Dave the motorhome is tucked into the corner of a cobbled car park withing a stone’s throw of Ypres town centre (N50.84811 E2.88049). We’re the other side of a hedge to an ammunition dump, built in 1870, with 3 metre thick walls. Ominous bangs are coming from over there as the shadows stretch.
Sleeping for free sometimes means not sleeping at all, or not much anyway. Alongside the road in Ghent, traffic flowed until late and again early, as the good folks of the town wound their way to work. Charlie didn’t help, claws hitting the floor at early am meant he needed out. Yesterday the length of water behind us hosted four lane rowing races, at night the even-spaced lights struck against the flat surface. Circles appeared giving away the position of curious fish.
As a consequence of the unwanted nocturnal activity, we were tired today. Driving to Bruges, a Belgian motorist found himself rather badly cut up, and I took step down from my judgemental high horse. I’d been bemoaning an occasional lapse from Belgian motorists, crossing solid white lines seems a lightly-taken action here.
Bruges proved easy to park up in, or at least just outside. Sections of the ring road double up as car and lorry parking, and are free. We opted for the latter, with the advantage of having a coach in front with the driver twiddling his thumbs: our own private security guard.
I liked Gent, but Bruges disappointed us both, a little. We wondered why, as they are similar in terms of size and architecture (although much of ‘medieval’ Bruges is a clever lie, built only 100 or so years back)? Part of the mild annoyance with the place was us, we were low on energy. Added to this, fellow tourists thronged through the place like cows to market, only cows with cameras. With the sun tugging apart from cloudy sky, we dodged about avoiding adding the back of our heads to someone’s eager capturing of a faked building facade or other. Only, we didn’t know which were faked. Tourist information charged for maps (almost no one does this) and were misery with info (perhaps best when half your town’s faked). Buying fast food, we found the place charged extra for the pleasure of dispensing with any earlier inbibed drink (40 cents for the loos). With so many friendly about, any replication of closeness like the bunch of roudy, dog-loving school kids on the bus to Gent, wasn’t likely. The closest we got to closeness was photographing a French couple for them. Let’s go.
Where next? We both know relatively little of World War 1, the Great War, unless Black Adder counts as educational? We’d heard of Ypres though, and it’s on the route to France for Charlie’s vets appointment tomorrow. Heading here via Lidl, the aire eluded us as we scuttled about the countryside like mice in a maze of corn. Reversing around tiny roads, I’m ever glad we bought a smallish van with a London Cab turning circle. Ju spots a chalk board outside a farm entrance, the message in elusive Flemish, and walks up the lane to find the parking closed.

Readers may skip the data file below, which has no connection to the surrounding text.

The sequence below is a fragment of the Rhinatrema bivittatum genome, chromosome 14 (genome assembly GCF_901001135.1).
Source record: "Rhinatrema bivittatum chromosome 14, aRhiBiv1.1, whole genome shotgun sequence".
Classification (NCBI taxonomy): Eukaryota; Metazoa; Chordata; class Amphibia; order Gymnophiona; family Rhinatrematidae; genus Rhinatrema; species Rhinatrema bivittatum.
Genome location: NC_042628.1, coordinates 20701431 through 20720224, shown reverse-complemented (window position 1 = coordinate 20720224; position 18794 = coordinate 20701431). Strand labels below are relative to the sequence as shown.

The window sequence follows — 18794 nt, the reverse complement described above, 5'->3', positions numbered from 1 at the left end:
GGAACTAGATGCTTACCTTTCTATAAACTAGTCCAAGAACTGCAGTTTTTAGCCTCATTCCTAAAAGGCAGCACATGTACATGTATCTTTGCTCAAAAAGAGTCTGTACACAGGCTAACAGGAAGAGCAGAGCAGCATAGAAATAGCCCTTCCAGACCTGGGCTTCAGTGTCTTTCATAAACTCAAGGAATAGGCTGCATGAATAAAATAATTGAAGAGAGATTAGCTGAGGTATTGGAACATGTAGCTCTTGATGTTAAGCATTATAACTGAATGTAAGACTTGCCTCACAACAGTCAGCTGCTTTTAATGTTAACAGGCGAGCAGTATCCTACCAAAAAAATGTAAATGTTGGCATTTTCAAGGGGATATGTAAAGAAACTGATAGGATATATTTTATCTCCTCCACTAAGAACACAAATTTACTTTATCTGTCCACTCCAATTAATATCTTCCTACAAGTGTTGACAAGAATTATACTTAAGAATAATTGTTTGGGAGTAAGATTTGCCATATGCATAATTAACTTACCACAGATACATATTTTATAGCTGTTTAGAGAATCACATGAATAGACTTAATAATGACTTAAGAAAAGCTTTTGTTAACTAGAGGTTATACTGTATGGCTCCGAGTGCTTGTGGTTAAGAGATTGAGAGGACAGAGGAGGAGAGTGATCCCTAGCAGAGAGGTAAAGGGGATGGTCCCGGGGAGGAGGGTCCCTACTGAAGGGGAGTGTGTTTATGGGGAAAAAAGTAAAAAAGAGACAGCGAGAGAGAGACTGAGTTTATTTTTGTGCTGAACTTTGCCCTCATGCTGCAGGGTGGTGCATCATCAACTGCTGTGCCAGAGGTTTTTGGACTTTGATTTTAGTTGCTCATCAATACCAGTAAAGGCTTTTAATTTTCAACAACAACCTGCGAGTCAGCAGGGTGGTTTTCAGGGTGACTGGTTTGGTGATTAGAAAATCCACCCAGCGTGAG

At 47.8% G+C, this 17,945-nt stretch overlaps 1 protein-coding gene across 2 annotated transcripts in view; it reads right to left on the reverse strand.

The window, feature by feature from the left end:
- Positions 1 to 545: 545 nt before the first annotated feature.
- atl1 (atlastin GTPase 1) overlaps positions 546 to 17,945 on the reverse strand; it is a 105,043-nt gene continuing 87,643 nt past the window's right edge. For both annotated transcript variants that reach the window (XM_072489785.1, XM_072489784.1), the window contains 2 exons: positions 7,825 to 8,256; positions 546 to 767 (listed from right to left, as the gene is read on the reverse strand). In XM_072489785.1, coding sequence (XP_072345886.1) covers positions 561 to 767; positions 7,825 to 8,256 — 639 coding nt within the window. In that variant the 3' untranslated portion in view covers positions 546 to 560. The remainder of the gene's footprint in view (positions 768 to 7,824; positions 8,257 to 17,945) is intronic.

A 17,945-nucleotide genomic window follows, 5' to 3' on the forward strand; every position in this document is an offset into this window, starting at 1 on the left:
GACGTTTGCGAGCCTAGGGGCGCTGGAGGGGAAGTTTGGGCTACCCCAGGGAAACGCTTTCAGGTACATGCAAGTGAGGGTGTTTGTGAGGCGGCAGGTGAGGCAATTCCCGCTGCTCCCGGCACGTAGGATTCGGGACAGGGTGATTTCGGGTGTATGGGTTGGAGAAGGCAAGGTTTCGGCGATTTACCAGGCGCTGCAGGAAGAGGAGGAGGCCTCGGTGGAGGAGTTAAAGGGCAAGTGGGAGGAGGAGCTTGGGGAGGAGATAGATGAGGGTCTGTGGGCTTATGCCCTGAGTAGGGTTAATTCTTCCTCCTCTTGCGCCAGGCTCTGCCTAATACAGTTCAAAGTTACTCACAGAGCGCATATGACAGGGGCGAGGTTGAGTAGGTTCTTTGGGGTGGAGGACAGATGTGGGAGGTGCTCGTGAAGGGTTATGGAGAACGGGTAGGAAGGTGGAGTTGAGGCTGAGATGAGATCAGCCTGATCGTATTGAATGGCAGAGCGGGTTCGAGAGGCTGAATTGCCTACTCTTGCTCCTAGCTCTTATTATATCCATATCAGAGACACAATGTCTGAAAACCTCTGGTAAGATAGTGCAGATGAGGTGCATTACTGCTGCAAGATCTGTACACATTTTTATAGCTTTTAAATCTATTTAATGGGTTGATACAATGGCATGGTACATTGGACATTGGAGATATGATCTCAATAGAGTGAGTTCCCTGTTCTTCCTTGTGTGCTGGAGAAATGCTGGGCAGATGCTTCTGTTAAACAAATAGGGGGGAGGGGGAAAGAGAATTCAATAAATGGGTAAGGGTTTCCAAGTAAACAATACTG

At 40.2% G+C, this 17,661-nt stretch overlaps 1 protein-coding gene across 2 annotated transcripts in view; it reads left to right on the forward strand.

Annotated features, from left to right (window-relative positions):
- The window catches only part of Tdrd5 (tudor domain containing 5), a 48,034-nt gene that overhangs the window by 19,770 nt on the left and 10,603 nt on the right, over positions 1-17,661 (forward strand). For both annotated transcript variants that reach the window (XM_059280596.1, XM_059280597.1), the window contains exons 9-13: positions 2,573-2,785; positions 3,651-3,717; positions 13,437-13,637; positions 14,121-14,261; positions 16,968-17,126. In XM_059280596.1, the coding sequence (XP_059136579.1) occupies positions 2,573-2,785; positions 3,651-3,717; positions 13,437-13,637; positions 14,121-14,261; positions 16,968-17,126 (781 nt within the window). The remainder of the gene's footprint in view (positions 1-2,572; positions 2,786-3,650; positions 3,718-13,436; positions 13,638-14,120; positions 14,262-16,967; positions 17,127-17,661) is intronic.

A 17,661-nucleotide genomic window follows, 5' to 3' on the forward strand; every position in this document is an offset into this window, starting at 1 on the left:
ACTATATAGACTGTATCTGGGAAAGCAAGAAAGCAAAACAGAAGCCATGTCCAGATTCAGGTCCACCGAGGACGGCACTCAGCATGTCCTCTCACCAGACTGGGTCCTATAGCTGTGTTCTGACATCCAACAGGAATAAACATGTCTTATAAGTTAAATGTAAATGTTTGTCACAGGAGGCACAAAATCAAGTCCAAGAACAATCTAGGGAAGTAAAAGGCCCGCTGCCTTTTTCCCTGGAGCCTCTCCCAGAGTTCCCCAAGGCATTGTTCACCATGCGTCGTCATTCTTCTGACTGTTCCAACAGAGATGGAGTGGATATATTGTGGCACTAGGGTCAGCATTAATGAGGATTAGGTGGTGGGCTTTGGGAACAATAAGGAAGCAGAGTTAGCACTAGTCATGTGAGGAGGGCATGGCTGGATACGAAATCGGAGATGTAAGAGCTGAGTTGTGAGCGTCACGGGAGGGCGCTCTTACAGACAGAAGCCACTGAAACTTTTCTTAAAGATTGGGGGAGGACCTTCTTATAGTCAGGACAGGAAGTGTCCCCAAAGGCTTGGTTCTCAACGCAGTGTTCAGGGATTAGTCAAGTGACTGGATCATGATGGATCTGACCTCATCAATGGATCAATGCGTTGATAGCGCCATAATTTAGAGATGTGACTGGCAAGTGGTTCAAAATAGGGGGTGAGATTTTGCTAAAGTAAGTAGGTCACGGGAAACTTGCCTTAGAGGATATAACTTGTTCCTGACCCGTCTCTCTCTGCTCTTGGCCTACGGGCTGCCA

Hot and bothered, the database of overnight kipping spots came to the rescue, finding this place. No other motorhomes here though? Ju thinks it is because we’re into September and everyone’s back at work.
On the 15 minute drive, green signposts pointed off along perpendicular side roads. Lots of them, each gently guiding people to graves, memorials, museums. We took a left turn and followed one to Sanctuary Wood. In the quiet walled enclosure facing suburban houses and backing onto stubbly fields, a plaque tells a tale: created in 1915 it had to be rebuilt in 1916 after the cemetery itself was shelled. Of around 2000 soldiers held within, only 636 have names. The rest read ‘A Soldier of the Great War, Known Unto God’. Even their surviving mates couldn’t work out who they were.
Ypres looks old too, like Bruges. The walls appear aged, a huge stone building running along the cobbled square would easily fool me to believe it was at least 300 years old. A postcard in a shop window told another story, the entire town was levelled. 5:58pm and we legged it into a closing tourist information. With one eye on her watch, the lady answered Ju’s request for info on the large commonwealth cemetery near here with ‘which one, there are 157 of them?’
Further along a dominating broad and tall white archway stands solid over the road, the Menin Gate. We left it tearful. 60,000 men’s names are engraved within it, a vast array of initial and surnames. Although the names only represent those killed in this area who have no grave, it was found to be too small, another monument for 35,000 more guys was created at Tyne Cot Cemetery (the one we wanted information on). The London Olympics stadium holds 80,000. And these memorials are just for those with no grave. We wept, who wouldn’t.